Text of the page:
EUR/USD is showing little movement, as the pair trades in the low-1.37 range in Wednesday’s European session. On the release front, Eurozone numbers were disappointing. Inflation numbers out of France and Germany weakened in April, and Eurozone Industrial Production posted another decline. Later in the day, the president of the German central bank, Jens Weidmann, will speak in Berlin. In the US, today’s major release is the Producer Price Index.
Here is a quick update on the technical situation, indicators, and market sentiment that moves euro/dollar.
- EUR/USD was very quiet in the Asian session for a second straight day, as the pair traded just above the 1.37 line. The pair is steady in the European session.
Current range: 1.37 to 1.3740.
- Below: 1.37, 1.3650, 1.3560, 1.3515 and 1.3450
- Above: 1.3740, 1.3785, 1.3830, 1.3865, 1.3905, 1.3964, 1.40, 1.4055 and 1.4105
- 1.37 is providing weak support. 1.3650 follows.
- 1.3740 is the next resistance line. 1.3785 is a pivotal line.
- 6:00 German Final CPI. Exp. -0.2%. actual -0.2%.
- 6:45 French CPI. Exp. 0.2%, actual 0.0%.
- 9:00 Eurozone Industrial Production. Exp. -0.3%, actual -0.3%.
- 12:30 US PPI. Estimate 0.2%.
- 12:30 US Core CPI. Estimate 0.2%.
- 14:30 Deutsche Bundesbank President Jens Weidmann Speaks.
- 14:30 US Crude Oil Inventories. Exp. -0.4M.
*All times are GMT
- Eurozone manufacturing sputters: Eurozone manufacturing data continues to disappoint, as Eurozone Industrial Production softened and came in at -0.3%, its third decline in four readings. Of particular concern are weak figures from Germany, the Eurozone’s number one economy. Last week, German Industrial Production came in at -0.5%, well off the estimate of +0.3%. As well, German Factory Orders slipped 2.8%, its sharpest decline since October 2012. This was nowhere near the estimate of 0.3%. French Industrial Production also looked weak, posting a decline of -0.7%, short of the forecast of 0.3%.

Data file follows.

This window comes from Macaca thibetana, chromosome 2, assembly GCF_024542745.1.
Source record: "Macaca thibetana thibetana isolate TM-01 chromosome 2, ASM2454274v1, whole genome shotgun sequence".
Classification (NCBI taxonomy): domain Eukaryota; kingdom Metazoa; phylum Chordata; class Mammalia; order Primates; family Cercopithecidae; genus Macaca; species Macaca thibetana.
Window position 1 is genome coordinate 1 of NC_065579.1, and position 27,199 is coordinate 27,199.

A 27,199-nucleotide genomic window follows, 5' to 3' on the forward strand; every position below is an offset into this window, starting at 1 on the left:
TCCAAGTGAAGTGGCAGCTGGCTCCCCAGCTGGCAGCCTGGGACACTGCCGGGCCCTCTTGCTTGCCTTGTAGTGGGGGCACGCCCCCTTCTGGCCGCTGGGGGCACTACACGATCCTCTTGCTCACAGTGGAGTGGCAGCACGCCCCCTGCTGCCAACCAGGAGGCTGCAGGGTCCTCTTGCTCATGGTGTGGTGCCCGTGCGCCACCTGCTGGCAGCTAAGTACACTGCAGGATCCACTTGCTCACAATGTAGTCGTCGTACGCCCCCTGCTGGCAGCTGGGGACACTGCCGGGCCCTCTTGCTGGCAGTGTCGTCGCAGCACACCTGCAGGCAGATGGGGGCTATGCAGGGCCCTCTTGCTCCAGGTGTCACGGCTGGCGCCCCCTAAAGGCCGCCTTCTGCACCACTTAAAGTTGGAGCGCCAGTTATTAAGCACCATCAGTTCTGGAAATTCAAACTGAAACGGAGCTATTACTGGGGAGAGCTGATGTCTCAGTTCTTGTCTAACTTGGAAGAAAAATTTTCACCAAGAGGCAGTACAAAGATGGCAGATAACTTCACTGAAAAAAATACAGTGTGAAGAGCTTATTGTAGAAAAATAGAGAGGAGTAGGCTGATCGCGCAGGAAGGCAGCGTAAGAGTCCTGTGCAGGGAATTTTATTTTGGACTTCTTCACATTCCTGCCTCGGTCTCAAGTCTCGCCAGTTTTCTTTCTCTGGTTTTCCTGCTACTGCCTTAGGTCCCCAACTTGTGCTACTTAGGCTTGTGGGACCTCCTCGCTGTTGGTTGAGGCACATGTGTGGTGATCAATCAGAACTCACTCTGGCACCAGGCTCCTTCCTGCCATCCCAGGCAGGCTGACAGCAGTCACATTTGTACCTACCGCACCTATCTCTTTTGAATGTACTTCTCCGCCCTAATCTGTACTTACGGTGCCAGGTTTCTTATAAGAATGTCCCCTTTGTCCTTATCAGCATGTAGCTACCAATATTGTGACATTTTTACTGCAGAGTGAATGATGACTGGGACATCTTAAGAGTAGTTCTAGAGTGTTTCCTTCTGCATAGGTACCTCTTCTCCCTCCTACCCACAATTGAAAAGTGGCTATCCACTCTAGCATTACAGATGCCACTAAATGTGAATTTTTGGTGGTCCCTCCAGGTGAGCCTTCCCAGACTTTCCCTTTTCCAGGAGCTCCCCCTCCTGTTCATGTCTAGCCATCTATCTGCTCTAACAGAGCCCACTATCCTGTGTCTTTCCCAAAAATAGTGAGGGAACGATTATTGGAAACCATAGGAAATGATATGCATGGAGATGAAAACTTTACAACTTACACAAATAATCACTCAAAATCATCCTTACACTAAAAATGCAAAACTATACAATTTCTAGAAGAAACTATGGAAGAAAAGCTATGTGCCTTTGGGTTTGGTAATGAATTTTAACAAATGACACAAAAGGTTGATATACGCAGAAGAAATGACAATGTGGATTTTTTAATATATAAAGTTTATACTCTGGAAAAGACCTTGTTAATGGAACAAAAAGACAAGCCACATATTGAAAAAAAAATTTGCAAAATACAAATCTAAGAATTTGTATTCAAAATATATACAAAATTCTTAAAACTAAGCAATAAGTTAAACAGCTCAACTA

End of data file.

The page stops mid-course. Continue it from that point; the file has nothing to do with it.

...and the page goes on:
- German, Euro Economic Sentiments slide: German ZEW Economic Sentiment, a key indicator, weakened badly in April, dropping to 33.1 points. This was well off the estimate of 41.3 and its worst showing since December 2012. The Eurozone release followed suit, dropping to 55.2 points, compared to an estimate of 63.5 points. These indicators are based on a survey of institutional investors and analysts, and the weak numbers point to increasing concern about the Eurozone and German economies.
- Draghi says ECB poised to act: The euro dropped sharply last week, after comments from ECB head Mario Draghi that the ECB was ready to take monetary action at its June meeting, depending on growth and inflation forecasts. These sentiments were reinforced this week by the influential German central bank, which said it would back monetary easing measures, such as negative deposit rates, in order to combat weak inflation levels. After months of little more than talk from the ECB, will we see some real action come June? As the next ECB meeting nears, Eurozone releases will be under the market microscope. The markets will also be paying close attention to remarks later in the day from the head of the German central bank, Jens Weidmann.
- US inflation numbers concern: Low inflation levels are not limited to the Eurozone. Weak inflation has been a persistent problem in the US, and Fed chair Yellen highlighted this issue when speaking before Congress last week. PPI, a key inflation indicator, will be released on Wednesday. The index improved to 0.5% last month, but the markets are bracing for a weak reading of just 0.2% for April. If this modest estimate is not met, the dollar could lose some ground.